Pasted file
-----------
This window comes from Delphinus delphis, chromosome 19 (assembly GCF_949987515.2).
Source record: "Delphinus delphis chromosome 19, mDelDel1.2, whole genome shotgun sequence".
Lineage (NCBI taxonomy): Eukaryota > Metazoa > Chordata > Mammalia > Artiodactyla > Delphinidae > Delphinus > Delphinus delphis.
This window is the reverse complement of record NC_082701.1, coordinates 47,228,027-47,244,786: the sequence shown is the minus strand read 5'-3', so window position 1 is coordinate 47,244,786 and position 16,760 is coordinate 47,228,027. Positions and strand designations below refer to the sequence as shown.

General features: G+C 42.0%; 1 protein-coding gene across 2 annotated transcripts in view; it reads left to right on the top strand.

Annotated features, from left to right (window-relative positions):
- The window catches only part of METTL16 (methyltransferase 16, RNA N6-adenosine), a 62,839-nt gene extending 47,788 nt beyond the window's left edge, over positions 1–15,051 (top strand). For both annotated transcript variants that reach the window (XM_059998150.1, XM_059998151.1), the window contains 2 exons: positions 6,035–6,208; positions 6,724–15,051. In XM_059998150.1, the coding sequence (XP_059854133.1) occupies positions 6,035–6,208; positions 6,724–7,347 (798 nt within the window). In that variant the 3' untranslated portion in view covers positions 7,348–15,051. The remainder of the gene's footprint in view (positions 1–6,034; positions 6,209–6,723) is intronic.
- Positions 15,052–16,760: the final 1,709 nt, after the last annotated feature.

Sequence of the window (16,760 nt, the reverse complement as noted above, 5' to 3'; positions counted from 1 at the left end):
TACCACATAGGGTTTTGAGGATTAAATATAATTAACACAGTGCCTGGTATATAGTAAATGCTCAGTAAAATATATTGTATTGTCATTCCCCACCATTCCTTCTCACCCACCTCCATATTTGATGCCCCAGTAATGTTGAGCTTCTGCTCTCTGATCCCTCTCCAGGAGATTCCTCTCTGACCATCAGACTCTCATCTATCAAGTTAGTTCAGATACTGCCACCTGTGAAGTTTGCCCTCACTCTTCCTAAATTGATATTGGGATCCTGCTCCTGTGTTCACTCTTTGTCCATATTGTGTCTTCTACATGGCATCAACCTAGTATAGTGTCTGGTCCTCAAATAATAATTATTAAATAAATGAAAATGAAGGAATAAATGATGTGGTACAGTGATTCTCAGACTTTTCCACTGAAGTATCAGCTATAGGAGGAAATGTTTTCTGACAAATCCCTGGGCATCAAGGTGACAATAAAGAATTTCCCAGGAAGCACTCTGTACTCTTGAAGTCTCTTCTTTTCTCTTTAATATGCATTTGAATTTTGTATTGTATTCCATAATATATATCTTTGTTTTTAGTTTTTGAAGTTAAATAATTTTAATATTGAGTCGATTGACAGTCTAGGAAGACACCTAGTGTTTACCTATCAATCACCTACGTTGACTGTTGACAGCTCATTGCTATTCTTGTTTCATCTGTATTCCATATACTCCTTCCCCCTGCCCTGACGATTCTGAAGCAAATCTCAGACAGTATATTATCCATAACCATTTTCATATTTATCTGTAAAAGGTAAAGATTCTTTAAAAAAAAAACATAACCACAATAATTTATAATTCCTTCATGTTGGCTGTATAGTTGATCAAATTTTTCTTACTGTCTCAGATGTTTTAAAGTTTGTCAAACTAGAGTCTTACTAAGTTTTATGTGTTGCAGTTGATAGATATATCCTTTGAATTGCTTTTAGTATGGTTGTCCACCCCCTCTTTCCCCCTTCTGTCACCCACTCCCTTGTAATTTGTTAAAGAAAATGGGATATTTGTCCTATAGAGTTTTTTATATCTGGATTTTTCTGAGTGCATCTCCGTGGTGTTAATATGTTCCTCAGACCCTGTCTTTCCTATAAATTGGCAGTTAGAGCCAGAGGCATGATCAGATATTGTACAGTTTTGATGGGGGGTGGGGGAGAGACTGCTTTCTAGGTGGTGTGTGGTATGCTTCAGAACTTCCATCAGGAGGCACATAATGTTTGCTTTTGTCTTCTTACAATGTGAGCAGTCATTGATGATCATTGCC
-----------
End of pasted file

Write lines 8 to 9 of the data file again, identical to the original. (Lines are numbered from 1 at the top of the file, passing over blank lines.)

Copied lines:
- Positions 15,052–16,760: the final 1,709 nt, after the last annotated feature.

Sequence of the window (16,760 nt, the reverse complement as noted above, 5' to 3'; positions counted from 1 at the left end):